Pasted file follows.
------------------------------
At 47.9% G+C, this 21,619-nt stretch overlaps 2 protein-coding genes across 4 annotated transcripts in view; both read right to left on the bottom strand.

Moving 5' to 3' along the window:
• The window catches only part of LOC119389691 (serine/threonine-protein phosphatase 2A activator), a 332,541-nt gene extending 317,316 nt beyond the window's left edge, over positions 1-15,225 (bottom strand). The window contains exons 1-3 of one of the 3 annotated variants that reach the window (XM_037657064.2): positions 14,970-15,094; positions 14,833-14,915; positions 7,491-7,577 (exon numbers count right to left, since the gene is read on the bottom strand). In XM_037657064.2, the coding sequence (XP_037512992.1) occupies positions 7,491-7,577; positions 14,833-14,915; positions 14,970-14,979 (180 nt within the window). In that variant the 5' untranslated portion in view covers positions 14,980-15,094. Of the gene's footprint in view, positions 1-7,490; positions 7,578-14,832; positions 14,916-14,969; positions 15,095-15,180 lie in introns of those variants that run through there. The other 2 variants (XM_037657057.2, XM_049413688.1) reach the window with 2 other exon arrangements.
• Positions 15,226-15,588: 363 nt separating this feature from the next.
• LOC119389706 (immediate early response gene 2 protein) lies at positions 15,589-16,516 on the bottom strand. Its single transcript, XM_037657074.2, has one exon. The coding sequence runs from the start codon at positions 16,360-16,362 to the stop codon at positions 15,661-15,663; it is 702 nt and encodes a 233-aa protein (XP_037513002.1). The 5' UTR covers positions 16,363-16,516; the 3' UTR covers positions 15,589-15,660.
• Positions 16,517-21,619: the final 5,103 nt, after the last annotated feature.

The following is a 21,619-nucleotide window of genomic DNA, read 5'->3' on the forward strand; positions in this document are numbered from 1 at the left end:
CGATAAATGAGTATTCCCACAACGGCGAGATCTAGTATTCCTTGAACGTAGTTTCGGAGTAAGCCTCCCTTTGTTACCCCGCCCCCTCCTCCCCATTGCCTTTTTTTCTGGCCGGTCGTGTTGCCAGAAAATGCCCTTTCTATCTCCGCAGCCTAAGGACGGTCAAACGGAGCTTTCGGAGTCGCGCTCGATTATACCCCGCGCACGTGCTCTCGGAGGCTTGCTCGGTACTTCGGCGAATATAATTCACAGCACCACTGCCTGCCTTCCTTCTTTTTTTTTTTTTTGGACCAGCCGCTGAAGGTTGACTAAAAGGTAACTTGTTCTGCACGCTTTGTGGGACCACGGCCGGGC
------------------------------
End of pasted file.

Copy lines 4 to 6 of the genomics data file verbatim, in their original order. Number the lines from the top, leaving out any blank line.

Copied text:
• Positions 15,226-15,588: 363 nt separating this feature from the next.
• LOC119389706 (immediate early response gene 2 protein) lies at positions 15,589-16,516 on the bottom strand. Its single transcript, XM_037657074.2, has one exon. The coding sequence runs from the start codon at positions 16,360-16,362 to the stop codon at positions 15,661-15,663; it is 702 nt and encodes a 233-aa protein (XP_037513002.1). The 5' UTR covers positions 16,363-16,516; the 3' UTR covers positions 15,589-15,660.
• Positions 16,517-21,619: the final 5,103 nt, after the last annotated feature.